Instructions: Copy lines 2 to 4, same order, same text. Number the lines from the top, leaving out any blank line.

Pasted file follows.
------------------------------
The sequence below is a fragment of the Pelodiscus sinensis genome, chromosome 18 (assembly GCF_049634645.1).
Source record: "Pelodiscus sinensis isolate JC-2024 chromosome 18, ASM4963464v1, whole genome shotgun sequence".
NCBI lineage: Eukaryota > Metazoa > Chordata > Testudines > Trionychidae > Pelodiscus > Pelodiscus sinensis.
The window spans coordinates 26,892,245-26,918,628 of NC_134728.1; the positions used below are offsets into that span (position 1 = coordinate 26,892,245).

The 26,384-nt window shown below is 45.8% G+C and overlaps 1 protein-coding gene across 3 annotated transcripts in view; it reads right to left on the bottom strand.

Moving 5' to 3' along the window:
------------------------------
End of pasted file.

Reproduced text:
Source record: "Pelodiscus sinensis isolate JC-2024 chromosome 18, ASM4963464v1, whole genome shotgun sequence".
NCBI lineage: Eukaryota > Metazoa > Chordata > Testudines > Trionychidae > Pelodiscus > Pelodiscus sinensis.
The window spans coordinates 26,892,245-26,918,628 of NC_134728.1; the positions used below are offsets into that span (position 1 = coordinate 26,892,245).